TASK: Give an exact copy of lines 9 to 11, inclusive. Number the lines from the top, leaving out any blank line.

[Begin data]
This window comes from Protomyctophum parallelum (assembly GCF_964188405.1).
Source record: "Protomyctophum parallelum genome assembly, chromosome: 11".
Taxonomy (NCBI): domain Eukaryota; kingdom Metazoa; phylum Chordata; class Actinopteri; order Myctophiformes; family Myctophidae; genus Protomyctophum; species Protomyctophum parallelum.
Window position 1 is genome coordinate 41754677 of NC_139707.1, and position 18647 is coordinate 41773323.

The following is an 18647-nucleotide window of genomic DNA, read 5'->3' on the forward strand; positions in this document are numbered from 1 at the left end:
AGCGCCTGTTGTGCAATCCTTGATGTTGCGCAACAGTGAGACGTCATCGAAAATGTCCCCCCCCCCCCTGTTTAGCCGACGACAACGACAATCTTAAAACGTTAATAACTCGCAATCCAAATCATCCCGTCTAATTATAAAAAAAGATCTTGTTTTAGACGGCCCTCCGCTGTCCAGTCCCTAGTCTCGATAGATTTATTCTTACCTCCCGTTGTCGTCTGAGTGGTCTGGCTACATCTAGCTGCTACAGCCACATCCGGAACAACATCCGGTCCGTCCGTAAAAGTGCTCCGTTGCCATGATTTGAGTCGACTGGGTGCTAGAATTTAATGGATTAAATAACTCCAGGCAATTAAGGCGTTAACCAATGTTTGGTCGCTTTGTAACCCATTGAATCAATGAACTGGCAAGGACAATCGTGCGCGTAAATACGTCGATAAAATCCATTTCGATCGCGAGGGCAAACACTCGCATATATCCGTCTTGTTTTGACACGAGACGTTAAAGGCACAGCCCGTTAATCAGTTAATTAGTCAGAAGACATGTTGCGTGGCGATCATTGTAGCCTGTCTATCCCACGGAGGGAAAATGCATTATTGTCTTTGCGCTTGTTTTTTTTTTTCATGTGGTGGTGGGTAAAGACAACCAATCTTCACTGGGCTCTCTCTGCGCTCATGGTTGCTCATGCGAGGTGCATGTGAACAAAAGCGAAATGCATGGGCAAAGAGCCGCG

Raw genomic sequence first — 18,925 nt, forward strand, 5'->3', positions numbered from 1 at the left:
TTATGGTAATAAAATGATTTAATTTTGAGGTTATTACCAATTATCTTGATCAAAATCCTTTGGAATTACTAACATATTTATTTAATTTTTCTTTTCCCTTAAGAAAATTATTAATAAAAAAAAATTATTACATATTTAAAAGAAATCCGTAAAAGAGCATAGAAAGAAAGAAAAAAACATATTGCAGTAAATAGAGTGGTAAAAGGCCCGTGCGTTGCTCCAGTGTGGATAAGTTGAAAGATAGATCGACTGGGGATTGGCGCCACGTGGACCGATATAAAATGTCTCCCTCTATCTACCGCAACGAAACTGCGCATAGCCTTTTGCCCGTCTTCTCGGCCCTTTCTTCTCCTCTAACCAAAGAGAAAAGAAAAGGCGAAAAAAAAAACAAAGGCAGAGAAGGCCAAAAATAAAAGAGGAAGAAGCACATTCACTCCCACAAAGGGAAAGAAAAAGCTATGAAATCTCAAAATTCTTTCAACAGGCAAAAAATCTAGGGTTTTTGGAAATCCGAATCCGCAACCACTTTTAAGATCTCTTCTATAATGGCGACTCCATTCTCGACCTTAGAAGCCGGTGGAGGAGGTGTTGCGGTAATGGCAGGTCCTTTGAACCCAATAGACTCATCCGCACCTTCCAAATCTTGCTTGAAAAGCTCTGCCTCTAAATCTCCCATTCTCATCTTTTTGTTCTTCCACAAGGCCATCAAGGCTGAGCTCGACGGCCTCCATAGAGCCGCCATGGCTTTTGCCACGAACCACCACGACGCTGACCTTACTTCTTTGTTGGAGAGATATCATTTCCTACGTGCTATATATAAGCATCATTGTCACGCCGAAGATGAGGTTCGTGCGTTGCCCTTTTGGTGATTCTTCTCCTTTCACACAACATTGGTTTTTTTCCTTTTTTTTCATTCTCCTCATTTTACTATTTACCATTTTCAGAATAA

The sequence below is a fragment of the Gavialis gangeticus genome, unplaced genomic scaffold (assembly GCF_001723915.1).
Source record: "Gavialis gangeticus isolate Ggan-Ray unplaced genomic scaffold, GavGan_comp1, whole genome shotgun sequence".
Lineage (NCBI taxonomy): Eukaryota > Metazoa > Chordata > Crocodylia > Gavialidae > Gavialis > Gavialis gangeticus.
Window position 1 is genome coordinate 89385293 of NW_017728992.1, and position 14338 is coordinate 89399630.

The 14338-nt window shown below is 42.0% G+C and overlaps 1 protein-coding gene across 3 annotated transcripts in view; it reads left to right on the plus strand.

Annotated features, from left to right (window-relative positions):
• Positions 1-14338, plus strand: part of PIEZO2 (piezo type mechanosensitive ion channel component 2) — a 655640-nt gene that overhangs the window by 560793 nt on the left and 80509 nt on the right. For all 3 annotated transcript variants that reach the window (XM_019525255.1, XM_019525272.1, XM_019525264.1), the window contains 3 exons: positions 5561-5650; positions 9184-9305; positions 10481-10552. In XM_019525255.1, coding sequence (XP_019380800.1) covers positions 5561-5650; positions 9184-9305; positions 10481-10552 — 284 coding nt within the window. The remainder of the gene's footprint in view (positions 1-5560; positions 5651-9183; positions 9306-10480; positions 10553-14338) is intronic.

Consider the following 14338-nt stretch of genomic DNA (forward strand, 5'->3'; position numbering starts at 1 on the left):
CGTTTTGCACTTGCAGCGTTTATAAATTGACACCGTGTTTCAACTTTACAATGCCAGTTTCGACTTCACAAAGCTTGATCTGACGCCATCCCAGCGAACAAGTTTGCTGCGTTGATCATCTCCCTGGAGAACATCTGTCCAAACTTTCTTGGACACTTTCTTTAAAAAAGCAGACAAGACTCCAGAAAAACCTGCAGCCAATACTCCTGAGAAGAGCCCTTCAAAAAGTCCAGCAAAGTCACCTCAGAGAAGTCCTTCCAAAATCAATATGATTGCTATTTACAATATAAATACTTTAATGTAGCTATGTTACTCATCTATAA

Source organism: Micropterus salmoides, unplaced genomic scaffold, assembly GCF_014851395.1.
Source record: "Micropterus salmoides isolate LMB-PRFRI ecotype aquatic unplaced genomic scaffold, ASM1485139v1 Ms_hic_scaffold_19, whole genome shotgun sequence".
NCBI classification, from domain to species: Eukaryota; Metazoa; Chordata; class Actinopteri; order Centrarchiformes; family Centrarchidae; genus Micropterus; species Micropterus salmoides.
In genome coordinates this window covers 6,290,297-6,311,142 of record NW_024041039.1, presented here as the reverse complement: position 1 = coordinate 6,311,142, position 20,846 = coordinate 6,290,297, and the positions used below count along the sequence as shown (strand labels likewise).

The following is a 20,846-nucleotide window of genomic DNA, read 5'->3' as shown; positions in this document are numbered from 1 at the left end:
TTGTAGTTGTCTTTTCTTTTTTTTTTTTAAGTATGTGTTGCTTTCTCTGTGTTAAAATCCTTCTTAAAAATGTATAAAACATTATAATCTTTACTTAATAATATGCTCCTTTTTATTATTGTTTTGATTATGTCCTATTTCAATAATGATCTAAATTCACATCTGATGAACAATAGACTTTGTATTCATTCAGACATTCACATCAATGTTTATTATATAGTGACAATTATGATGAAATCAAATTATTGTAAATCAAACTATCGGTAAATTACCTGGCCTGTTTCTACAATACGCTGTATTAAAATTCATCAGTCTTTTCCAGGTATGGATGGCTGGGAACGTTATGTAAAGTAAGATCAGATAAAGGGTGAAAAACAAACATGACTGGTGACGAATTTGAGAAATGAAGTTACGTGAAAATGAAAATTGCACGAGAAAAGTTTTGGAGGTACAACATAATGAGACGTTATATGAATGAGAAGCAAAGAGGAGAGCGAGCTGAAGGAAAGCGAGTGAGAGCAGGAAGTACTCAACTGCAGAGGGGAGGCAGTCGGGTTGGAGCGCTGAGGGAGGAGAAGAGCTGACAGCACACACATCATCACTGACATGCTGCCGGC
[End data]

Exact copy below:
The sequence below is a fragment of the Gavialis gangeticus genome, unplaced genomic scaffold (assembly GCF_001723915.1).
Source record: "Gavialis gangeticus isolate Ggan-Ray unplaced genomic scaffold, GavGan_comp1, whole genome shotgun sequence".
Lineage (NCBI taxonomy): Eukaryota > Metazoa > Chordata > Crocodylia > Gavialidae > Gavialis > Gavialis gangeticus.